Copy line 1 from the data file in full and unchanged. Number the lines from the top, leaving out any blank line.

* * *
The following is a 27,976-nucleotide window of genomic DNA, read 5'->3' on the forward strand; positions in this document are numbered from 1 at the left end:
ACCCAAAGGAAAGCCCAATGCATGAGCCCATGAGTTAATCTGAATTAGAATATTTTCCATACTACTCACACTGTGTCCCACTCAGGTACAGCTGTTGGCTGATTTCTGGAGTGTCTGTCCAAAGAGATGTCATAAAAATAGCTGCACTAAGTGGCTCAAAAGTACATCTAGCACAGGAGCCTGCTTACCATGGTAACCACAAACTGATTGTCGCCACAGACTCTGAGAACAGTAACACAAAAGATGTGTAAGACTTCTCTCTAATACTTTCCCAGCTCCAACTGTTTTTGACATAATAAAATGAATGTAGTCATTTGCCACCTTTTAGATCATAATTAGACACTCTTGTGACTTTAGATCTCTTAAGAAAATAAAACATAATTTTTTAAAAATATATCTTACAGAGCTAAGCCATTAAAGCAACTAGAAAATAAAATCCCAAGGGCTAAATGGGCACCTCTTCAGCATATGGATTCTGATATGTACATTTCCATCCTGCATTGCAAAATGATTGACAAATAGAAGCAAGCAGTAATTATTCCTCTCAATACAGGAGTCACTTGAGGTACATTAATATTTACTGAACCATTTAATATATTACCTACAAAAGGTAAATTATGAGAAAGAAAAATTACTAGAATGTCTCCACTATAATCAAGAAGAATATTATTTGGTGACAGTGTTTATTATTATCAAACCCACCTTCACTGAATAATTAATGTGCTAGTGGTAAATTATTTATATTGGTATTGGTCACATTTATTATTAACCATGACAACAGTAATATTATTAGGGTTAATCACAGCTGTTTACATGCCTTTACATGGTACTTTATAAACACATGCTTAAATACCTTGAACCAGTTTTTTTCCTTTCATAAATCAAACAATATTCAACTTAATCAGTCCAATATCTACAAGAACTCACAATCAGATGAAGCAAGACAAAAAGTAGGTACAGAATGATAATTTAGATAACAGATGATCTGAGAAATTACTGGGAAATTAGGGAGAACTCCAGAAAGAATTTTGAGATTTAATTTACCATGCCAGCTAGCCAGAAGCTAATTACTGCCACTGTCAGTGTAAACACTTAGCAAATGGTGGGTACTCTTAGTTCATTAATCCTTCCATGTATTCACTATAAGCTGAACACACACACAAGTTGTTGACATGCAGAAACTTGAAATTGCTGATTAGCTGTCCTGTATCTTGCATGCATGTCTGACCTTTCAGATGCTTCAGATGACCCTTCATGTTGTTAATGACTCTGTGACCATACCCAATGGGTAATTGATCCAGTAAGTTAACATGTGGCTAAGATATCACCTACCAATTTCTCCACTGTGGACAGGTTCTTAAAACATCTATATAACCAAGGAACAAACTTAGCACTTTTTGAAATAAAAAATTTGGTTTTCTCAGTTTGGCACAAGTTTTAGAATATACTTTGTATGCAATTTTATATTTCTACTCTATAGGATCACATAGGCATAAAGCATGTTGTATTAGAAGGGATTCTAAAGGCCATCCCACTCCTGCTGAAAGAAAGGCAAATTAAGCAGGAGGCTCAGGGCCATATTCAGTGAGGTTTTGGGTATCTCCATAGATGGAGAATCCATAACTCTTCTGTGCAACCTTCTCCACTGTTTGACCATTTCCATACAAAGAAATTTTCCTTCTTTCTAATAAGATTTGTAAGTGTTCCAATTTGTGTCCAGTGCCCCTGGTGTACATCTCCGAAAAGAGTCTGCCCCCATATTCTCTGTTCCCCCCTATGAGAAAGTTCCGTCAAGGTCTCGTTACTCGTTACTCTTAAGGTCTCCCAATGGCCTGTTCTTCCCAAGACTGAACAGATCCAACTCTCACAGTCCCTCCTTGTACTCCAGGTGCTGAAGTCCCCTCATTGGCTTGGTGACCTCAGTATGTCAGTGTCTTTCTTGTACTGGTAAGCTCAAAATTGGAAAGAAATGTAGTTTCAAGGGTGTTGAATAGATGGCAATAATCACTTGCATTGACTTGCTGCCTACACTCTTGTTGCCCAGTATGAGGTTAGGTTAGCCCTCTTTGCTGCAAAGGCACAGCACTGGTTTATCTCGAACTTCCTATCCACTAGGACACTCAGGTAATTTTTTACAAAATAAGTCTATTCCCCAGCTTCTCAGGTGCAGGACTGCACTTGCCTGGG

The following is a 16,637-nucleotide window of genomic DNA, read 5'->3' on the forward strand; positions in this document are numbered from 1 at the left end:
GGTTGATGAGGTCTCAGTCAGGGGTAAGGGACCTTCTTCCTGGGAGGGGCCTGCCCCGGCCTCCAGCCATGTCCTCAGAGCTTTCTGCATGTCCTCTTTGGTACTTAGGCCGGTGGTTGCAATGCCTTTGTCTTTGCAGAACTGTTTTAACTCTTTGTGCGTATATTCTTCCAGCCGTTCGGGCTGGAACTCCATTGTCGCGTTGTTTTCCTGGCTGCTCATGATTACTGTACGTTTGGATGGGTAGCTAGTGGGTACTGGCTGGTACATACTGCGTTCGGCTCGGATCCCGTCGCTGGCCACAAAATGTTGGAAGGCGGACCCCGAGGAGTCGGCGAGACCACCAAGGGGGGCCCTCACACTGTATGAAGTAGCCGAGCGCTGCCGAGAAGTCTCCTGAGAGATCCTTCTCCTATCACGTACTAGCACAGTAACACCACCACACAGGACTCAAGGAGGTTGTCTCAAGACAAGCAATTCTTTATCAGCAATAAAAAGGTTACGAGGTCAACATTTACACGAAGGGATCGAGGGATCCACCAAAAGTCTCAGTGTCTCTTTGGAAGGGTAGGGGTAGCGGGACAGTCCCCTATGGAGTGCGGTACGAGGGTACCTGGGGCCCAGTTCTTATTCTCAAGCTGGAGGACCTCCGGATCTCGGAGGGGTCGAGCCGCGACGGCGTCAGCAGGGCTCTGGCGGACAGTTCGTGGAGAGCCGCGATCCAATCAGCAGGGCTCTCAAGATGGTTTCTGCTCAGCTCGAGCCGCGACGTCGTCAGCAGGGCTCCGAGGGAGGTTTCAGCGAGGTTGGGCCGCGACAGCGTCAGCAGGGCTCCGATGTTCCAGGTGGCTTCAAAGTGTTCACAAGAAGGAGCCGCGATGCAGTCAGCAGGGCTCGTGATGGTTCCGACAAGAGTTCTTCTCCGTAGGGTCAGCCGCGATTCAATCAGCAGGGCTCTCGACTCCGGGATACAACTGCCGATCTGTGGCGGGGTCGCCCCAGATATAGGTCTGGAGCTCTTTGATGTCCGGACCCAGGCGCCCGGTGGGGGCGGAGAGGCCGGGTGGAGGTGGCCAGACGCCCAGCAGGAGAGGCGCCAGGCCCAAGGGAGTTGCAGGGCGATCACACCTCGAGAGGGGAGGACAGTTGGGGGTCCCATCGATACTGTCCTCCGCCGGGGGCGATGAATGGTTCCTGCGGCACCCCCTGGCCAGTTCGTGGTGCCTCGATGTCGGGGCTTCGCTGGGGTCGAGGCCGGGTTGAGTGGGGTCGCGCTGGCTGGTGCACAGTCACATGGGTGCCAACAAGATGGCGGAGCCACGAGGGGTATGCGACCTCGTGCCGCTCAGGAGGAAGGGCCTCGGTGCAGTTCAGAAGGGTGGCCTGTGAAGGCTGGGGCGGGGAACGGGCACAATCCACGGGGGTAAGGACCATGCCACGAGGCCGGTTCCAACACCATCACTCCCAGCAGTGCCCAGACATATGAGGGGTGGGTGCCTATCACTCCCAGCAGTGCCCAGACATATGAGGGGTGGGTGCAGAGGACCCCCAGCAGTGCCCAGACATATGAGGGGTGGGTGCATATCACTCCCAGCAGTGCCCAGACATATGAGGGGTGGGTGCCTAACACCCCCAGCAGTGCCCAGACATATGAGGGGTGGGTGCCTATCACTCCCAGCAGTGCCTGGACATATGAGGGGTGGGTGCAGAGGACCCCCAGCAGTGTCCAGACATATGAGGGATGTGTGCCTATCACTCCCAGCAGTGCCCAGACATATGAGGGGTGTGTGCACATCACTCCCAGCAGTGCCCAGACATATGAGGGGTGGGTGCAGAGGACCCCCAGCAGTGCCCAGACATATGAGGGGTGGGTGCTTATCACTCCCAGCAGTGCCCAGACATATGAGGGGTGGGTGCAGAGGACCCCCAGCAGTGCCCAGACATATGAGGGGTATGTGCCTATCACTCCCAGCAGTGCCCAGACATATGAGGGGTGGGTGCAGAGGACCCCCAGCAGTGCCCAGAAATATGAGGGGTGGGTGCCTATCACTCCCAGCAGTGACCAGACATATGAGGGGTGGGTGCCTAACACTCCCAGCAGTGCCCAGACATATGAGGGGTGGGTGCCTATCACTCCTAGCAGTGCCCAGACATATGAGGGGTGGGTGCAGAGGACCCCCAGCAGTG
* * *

The following is a 27,976-nucleotide window of genomic DNA, read 5'->3' on the forward strand; positions in this document are numbered from 1 at the left end: